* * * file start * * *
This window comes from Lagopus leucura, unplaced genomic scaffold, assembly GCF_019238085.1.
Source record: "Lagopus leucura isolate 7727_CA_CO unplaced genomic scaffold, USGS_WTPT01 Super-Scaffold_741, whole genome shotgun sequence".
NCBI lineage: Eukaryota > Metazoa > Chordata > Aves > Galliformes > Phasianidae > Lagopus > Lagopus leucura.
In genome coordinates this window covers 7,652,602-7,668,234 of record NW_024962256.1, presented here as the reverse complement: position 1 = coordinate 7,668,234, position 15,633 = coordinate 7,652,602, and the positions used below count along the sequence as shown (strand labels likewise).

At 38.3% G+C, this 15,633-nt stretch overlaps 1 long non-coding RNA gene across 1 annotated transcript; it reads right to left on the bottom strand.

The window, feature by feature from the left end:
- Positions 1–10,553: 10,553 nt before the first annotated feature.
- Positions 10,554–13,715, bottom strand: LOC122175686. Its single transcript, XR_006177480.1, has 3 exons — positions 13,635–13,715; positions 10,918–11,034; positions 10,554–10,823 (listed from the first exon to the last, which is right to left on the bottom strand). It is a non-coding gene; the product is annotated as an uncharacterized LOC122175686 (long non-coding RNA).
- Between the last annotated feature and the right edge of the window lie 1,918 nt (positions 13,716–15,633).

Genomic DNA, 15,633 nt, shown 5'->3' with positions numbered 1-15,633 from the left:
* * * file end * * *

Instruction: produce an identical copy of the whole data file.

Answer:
This window comes from Lagopus leucura, unplaced genomic scaffold, assembly GCF_019238085.1.
Source record: "Lagopus leucura isolate 7727_CA_CO unplaced genomic scaffold, USGS_WTPT01 Super-Scaffold_741, whole genome shotgun sequence".
NCBI lineage: Eukaryota > Metazoa > Chordata > Aves > Galliformes > Phasianidae > Lagopus > Lagopus leucura.
In genome coordinates this window covers 7,652,602-7,668,234 of record NW_024962256.1, presented here as the reverse complement: position 1 = coordinate 7,668,234, position 15,633 = coordinate 7,652,602, and the positions used below count along the sequence as shown (strand labels likewise).

At 38.3% G+C, this 15,633-nt stretch overlaps 1 long non-coding RNA gene across 1 annotated transcript; it reads right to left on the bottom strand.

The window, feature by feature from the left end:
- Positions 1–10,553: 10,553 nt before the first annotated feature.
- Positions 10,554–13,715, bottom strand: LOC122175686. Its single transcript, XR_006177480.1, has 3 exons — positions 13,635–13,715; positions 10,918–11,034; positions 10,554–10,823 (listed from the first exon to the last, which is right to left on the bottom strand). It is a non-coding gene; the product is annotated as an uncharacterized LOC122175686 (long non-coding RNA).
- Between the last annotated feature and the right edge of the window lie 1,918 nt (positions 13,716–15,633).

Genomic DNA, 15,633 nt, shown 5'->3' with positions numbered 1-15,633 from the left: